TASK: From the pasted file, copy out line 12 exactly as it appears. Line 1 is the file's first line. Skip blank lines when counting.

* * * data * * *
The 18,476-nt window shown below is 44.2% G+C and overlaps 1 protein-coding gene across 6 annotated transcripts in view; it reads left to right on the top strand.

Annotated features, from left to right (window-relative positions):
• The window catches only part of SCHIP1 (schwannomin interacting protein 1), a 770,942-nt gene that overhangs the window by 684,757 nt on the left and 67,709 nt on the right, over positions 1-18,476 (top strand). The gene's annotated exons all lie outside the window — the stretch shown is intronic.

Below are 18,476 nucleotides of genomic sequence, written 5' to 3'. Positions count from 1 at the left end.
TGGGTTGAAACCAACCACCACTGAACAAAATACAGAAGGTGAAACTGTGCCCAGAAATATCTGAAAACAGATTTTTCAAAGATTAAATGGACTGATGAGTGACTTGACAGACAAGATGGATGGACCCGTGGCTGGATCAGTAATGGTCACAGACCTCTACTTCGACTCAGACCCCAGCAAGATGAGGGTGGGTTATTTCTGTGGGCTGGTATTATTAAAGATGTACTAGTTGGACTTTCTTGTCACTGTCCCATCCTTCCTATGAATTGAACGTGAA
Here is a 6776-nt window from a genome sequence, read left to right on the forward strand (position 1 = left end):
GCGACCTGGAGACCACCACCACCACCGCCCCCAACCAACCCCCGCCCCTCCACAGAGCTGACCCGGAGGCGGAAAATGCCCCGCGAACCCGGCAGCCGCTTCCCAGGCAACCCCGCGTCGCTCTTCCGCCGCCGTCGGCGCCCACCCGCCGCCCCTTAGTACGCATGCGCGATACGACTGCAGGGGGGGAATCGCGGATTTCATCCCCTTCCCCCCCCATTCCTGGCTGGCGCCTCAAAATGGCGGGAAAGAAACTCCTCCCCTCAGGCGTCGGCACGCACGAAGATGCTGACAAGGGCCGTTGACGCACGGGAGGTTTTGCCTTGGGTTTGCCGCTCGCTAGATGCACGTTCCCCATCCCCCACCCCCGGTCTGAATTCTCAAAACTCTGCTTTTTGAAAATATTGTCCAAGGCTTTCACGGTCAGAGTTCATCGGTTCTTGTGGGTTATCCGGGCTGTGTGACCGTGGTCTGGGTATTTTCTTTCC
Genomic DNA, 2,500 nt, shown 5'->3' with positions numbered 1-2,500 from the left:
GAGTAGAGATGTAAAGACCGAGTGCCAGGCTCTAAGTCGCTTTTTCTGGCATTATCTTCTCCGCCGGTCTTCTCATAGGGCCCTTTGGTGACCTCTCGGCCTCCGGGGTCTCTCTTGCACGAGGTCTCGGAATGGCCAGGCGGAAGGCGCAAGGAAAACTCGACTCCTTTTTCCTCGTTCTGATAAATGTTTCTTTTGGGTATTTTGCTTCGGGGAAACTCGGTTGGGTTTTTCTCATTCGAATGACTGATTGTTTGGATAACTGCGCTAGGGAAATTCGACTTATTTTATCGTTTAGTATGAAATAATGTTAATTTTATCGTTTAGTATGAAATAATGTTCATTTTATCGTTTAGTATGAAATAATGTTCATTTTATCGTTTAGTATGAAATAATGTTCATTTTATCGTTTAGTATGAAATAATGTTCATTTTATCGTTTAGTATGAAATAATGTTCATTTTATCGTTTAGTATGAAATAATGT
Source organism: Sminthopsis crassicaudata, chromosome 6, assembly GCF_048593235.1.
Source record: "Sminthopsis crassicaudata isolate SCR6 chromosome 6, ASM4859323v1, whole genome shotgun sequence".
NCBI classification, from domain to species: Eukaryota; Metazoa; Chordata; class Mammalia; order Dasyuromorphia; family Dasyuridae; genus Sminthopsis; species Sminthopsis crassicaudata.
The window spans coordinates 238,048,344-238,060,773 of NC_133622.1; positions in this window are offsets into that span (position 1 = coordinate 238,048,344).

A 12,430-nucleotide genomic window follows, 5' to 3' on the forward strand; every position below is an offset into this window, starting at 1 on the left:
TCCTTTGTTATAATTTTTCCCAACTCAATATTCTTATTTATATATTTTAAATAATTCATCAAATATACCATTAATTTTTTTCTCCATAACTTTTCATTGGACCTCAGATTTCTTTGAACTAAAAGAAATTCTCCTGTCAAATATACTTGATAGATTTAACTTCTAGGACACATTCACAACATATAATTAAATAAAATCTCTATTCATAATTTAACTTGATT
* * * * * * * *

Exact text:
NCBI classification, from domain to species: Eukaryota; Metazoa; Chordata; class Mammalia; order Dasyuromorphia; family Dasyuridae; genus Sminthopsis; species Sminthopsis crassicaudata.